How Carl Zeiss found an aesthetic identity for its new high-end SLR lenses
When the 1.4/55 focal length comes onto the market at the end of 2013 as the first member of the new high-end family of SLR lenses, it will not only introduce a new lens with uncompromising image quality. The lens’s new prize-winning product design will also be a talking point. “ZEISS lenses are known for their technical precision, excellent image performance and ergonomics. That will always be the case because we know photographers’ needs and user circumstances. But our new lenses should also fulfill the highest aesthetic expectations of our customers to become design objects in their own right,” explains Martin Dominicus, Head of Marketing in the Carl Zeiss Camera Lens Division.
ZEISS lenses have been around for over 120 years, but product design has never been the foremost factor. But for this new high-end family of SLR lenses, Carl Zeiss was already considering the aesthetics of the finished product during its development. The newly-defined design is intended to reflect the lenses’ unique character and make ZEISS lenses truly unmistakable in the future.
The new design for ZEISS lenses, which recently won the prestigious iF Award, followed a long identification and development process. It began in 2010 when Carl Zeiss invited various agencies to a competition, won by Stuttgart design studio Phoenix Design. While most lenses on the market are very technically-oriented in their design, Carl Zeiss’s goal in this project was to communicate the brand personality of its new family of lenses through its design. In other words, form should follow content rather than function.
But how do you get a brand identity to mirror itself in the form? Carl Zeiss put Phoenix in contact with a pool of professional photographers, many of whom had worked with ZEISS for a long time. In a series of interviews with photo artists, as well as product and automotive photographers, the core factors of the ZEISS brand were analyzed and given certain attributes. Accordingly, it was concluded the brand’s image has three core elements. The technology is defined in the combination of terms “precise – progressive – high-performance”. From the user’s perspective, the elements “logical – uniform — reliable – user-oriented” are most important. Finally, the effect of the lenses is described as “integrative – pleasant – distinct.” This definition prescribed fairly clearly how the external design of the lenses should look: Form and labeling should be part of the brand’s uniqueness. At the same time, ZEISS lenses should also be recognizably ZEISS.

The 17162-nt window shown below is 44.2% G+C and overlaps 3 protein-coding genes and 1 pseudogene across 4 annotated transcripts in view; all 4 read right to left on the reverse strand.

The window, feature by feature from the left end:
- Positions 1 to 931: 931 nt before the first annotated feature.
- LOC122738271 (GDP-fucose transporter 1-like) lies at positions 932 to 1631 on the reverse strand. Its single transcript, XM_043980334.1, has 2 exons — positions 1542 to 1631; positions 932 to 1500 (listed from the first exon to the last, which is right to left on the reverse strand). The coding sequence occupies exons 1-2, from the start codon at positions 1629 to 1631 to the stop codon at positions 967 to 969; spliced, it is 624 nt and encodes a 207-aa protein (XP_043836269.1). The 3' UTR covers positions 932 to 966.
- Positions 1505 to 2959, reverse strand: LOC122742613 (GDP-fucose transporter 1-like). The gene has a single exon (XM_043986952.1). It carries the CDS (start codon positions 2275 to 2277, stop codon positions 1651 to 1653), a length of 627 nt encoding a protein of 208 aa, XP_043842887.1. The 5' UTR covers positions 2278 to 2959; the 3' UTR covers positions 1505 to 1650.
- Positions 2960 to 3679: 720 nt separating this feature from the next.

The results of the surveys were incorporated into an almost 50-page design guide, which served as the foundation for developing the concrete form elements. The high-end SLR lenses for full-frame-format cameras, which will be on the market at the end of 2013, will distinguish themselves through their soft and smooth forms. The lens hood’s funnel-shaped form lets in a maximum of light; the smooth surface expresses precision; and the detachable stray-light reduction lens hood has been integrated into the overall form of the lens and, together with many other elements, signifies reduced complexity: nothing should distract the photographer from his work.
The lenses’ new window scales serve the same purpose: Only the relevant scale range around the index line is visible to the photographer. The yellow scale numbers, which like the scales themselves were modeled after professional cinema lenses, are easy to recognize in poor lighting conditions and therefore represent an additional unique feature for camera lenses. The new typeface DIN 1451, which was introduced with the lenses, is highly legible. This typeface is known not only for its clear, classic, modern appearance; it has been in use since 1936 for German road and rail signage. It was cut into the lens using fine cutters and a fixed stroke width.
On the dials of many lenses there is usually a grooved surface that is actually not strictly necessary for very fine and precise settings. Carl Zeiss and Phoenix decided instead on a smooth surface in order to guarantee the strongest possible adhesion – similar to Formula 1 tires, which have no tread. The result, in addition to the optimized adhesion, is a clear and precise look.
Another issue that came up while developing the new design was how to design the metal edges on the parting lines between the fixed and movable parts of the lens. Carl Zeiss and Phoenix decided on extremely fine chamfers in order to express precision through the effect of light reflections.
Based on the design guide, the next step was the actual design — first of a lens, which was entirely made up, and then of the first of the new high-end SLR full-frame lenses with a focal length of 55 mm. Whereas at the beginning of the development process the designers worked mainly with the marketing and product management departments of the Carl Zeiss Camera Lens Division, the developers now entered the picture, incorporating their recommendations for form into the design. From freehand sketches to 3D computer-generated models to scale modeling, ideas were analyzed jointly by the designers and developers, and judged for both their ability to offer optimal usability and their technical practicability.
What began with the lenses of the high-end SLR range has since been carried through the design for the entire new range of mirrorless system cameras, as well as the cine and anamorphic families of lenses. In the future, the new design language will be applied to all further focal ranges of these series, as well as future lenses. The design of the high-end SLR lenses served as the template to develop the ideal form that will characterize how all ZEISS lenses will look in the future.
For more about our upcoming 1.4/55 from Dr. Hubert Nasse, Staff Scientist at Carl Zeiss please watch